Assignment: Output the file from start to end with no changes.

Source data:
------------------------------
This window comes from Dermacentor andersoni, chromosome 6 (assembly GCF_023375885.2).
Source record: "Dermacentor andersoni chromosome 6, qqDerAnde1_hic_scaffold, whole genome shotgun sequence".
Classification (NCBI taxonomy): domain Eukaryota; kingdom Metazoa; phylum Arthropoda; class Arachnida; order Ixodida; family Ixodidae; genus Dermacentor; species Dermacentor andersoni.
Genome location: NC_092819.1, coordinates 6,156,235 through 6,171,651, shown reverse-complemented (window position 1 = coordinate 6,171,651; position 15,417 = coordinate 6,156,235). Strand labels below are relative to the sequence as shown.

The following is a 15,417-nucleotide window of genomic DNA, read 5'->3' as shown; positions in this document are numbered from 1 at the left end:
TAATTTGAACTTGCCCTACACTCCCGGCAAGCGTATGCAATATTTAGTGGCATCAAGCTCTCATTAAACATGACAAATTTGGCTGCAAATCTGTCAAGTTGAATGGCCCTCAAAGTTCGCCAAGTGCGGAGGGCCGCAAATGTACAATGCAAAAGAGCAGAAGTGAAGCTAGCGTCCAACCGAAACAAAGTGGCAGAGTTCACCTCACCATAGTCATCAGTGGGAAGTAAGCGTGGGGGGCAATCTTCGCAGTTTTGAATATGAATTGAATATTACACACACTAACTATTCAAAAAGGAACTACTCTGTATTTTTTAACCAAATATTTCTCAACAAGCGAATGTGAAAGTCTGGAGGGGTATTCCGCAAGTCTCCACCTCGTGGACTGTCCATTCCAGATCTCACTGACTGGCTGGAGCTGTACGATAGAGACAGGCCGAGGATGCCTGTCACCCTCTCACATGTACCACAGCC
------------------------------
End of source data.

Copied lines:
This window comes from Dermacentor andersoni, chromosome 6 (assembly GCF_023375885.2).
Source record: "Dermacentor andersoni chromosome 6, qqDerAnde1_hic_scaffold, whole genome shotgun sequence".
Classification (NCBI taxonomy): domain Eukaryota; kingdom Metazoa; phylum Arthropoda; class Arachnida; order Ixodida; family Ixodidae; genus Dermacentor; species Dermacentor andersoni.
Genome location: NC_092819.1, coordinates 6,156,235 through 6,171,651, shown reverse-complemented (window position 1 = coordinate 6,171,651; position 15,417 = coordinate 6,156,235). Strand labels below are relative to the sequence as shown.

The following is a 15,417-nucleotide window of genomic DNA, read 5'->3' as shown; positions in this document are numbered from 1 at the left end:
TAATTTGAACTTGCCCTACACTCCCGGCAAGCGTATGCAATATTTAGTGGCATCAAGCTCTCATTAAACATGACAAATTTGGCTGCAAATCTGTCAAGTTGAATGGCCCTCAAAGTTCGCCAAGTGCGGAGGGCCGCAAATGTACAATGCAAAAGAGCAGAAGTGAAGCTAGCGTCCAACCGAAACAAAGTGGCAGAGTTCACCTCACCATAGTCATCAGTGGGAAGTAAGCGTGGGGGGCAATCTTCGCAGTTTTGAATATGAATTGAATATTACACACACTAACTATTCAAAAAGGAACTACTCTGTATTTTTTAACCAAATATTTCTCAACAAGCGAATGTGAAAGTCTGGAGGGGTATTCCGCAAGTCTCCACCTCGTGGACTGTCCATTCCAGATCTCACTGACTGGCTGGAGCTGTACGATAGAGACAGGCCGAGGATGCCTGTCACCCTCTCACATGTACCACAGCC